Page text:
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A friend recently commissioned us to install OSX on a netbook. We advised him to purchase the Dell Vostro A90. It’s essentially a rebadged Dell Mini 9, a model that has been discontinued, but is well suited for OSX. It’s only available with a 1.6GHz Atom processor, 1GB RAM, and 16GB SSD. Depending on what deals are available, it’s $250-$300. We also had him purchase a 2GB stick of RAM which is the upper limit supported by the BIOS.
Having read Gizmodo’s guide earlier, we knew that process would not be too difficult. The install has actually gotten even easier in the last few months. We followed the DellEFI guide hosted on mechdrew without many problems. The only equipment we needed was a retail Leopard disk, a Mac, and our trusty USB/SATA adapter attached to an old 120GB laptop drive. We copied our image of a legitimate 10.5.6 retail disk to the harddrive and then used DellEFIBootMaker to make it bootable. We copied the DellEFI 1.2a5 program and the 10.5.7 cumulative update to the drive as well. With this, the drive had everything we needed to complete the install.
Plugging the drive into the Vostro A90 we dropped into the BIOS setup to turn on USB legacy support so we could boot the drive. We found that we’d often have to go to BIOS first, then exit in order to give the drive time to spin up and appear in the boot menu. After partitioning the laptop drive, the installation is identical to any other Leopard install. The process froze on us on two separate occasions before we got a complete install. It was just a matter of try, try again to get it to work. We think it may have been the fault of the drive we were using. After that completed, we were able to boot our brand new OSX machine and install the 10.5.7 update. We used DellEFI to install the permanent bootloader.
Everything seems to work fine and it’s a lovely little machine. We highly recommend the DellEFI single USB drive method which was Version 3.02 at time of writing.
[Bonus: Hack a Day wallpaper design by John Keppel]
The first night of Black Hat briefings concluded with the Pwnie Award Ceremony. The awards reward achievements in security… but mostly failures. Notably, this was the first year anyone accepted an award in person. Hack a Day took home an early victory by producing a MacBook mini-DVI to VGA adapter (pictured above). The ceremony was fairly straight forward after that. Best Server-Side Bug went to the Windows IGMP kernel vulnerability. It was a remote kernel code execution exploit in the default Windows firewall. The Best Client-Side Bug went to Multiple URL protocol handling flaws like this URI exploit. Mass 0wnage went to WordPress for many many vulnerabilities. Most Innovative Research went to the Cold Boot Attack team. Lamest Vendor Response was won by McAfee for saying XSS can’t be used to hack a server. The Most Overhyped Bug went to [Dan Kaminsky] for his DNS vulnerability. Most Epic FAIL was won by the team behind Debian for shipping the OpenSSL bug for two solid years. Lifetime Achievement Award was won by [Tim Newsham]. Finally, the Best Song was by Kaspersky Labs for Packin’ The K!, which you can find embedded below.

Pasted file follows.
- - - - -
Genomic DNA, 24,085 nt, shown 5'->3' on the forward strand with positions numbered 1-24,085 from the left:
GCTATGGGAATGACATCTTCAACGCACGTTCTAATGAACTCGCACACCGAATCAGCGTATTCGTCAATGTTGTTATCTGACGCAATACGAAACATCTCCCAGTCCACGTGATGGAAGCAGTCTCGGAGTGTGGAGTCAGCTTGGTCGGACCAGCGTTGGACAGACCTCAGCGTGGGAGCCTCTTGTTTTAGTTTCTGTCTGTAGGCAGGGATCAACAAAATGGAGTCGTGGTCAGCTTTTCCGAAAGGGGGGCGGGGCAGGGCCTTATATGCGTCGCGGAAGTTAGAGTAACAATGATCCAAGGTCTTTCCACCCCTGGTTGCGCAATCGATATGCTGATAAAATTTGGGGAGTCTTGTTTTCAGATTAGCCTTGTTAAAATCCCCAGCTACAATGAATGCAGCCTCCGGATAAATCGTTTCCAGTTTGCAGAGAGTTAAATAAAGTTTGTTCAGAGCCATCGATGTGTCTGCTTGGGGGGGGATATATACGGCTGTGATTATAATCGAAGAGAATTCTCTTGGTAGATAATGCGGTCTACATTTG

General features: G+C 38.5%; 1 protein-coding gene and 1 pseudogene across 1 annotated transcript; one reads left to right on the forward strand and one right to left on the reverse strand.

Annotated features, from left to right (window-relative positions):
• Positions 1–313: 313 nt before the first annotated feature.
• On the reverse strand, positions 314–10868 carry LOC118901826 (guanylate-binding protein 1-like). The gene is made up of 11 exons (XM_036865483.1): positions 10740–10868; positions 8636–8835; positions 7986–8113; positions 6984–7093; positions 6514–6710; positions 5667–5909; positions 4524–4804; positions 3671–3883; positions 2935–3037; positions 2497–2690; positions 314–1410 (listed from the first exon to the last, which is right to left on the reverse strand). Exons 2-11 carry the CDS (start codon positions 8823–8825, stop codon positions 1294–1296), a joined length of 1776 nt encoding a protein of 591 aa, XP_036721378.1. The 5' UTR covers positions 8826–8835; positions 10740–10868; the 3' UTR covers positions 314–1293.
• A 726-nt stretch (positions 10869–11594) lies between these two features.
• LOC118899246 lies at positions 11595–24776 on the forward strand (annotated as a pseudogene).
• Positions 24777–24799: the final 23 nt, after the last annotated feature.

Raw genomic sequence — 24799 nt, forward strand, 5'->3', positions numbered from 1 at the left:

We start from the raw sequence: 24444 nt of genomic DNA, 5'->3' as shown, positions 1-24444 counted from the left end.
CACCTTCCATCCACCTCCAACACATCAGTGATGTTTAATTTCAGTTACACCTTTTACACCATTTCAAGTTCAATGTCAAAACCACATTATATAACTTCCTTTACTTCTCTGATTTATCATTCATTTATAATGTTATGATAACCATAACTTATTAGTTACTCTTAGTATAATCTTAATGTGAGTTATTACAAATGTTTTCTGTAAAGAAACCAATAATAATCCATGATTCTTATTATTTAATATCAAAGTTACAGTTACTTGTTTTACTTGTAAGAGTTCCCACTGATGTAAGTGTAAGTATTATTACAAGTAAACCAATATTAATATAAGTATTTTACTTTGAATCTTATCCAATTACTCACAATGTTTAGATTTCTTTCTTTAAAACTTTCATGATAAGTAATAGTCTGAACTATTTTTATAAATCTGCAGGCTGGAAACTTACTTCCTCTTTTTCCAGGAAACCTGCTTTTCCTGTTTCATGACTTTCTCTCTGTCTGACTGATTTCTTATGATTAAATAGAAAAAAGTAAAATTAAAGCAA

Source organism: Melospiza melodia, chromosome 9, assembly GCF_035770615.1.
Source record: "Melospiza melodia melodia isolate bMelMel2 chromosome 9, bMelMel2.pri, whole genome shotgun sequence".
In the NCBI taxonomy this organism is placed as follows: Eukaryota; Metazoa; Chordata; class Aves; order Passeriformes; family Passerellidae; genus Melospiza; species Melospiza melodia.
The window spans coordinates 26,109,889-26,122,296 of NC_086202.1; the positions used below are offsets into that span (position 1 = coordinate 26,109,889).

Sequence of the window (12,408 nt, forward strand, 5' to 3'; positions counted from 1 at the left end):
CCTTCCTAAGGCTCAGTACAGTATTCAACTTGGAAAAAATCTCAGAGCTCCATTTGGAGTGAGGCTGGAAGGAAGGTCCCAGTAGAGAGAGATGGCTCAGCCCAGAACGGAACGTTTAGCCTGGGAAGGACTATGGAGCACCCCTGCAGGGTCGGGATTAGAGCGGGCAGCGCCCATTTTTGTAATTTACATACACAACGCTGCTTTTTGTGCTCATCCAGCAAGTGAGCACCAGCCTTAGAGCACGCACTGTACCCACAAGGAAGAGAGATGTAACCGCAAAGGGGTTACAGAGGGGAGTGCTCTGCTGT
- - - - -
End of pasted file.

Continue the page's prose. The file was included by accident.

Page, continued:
We’ve been eagerly anticipating this, [Larry] has published the entire build of the Shmooball gun for 2009. This design is more compact and elegant than the one for 2008 and has a slightly more Ghost Buster’s aesthetic about it. The pictures are great and there’s lots of good tips along the way. We can’t wait to see what they make next year. How about a gattling version?
Hack-A-Day wouldn’t exist without our venerable readers. As a HADA01 tribute, here is a mini photo essay of the many and varied ways you’ve displayed the skully hardware hacker logo. If you’ve tagged anything from towers to notebooks with the skull-and-hack-bones, please leave a link in the comments. From us to you: thank you and keep ripping that gear apart.
pictured above: [ryan] was the first to send us a pic of our buttons or stickers in use.
from Phillip Torrone‘s linux your ipod post comes this screen shot:
[smouldering-dog] showed us his computer controlled laser to cut sheet metal and then shipped us a logo carved with the device:
[roto] sent this in with his psp browser post (mirror of the project):
our stickers made it onto some b0xen including one belonging to [meltz]:
[dylan] didn’t get stickers, so he decided to make some and post a how-to:
[Douglas McDonald] made a scribbler bot to draw up the skull ‘n wrenches in ballpoint pen:
…and just recently [billy the impaler] wrote in with this locker paint job:
So from us to you, thank you for spreading the love. Be sure to leave us links to pics of your own uses for the Hack-A-Day logo in the comments!
137 years of the magazine Popular Science are now being hosted online by Google. You can peruse at your leisure, though you’ll have to search by keyword. We don’t see a date or issue browsing option. The cover art alone is worth your time, even if you’re not a fan of the articles. Many of us have fond memories of our childhood being influenced by the contents of these pages.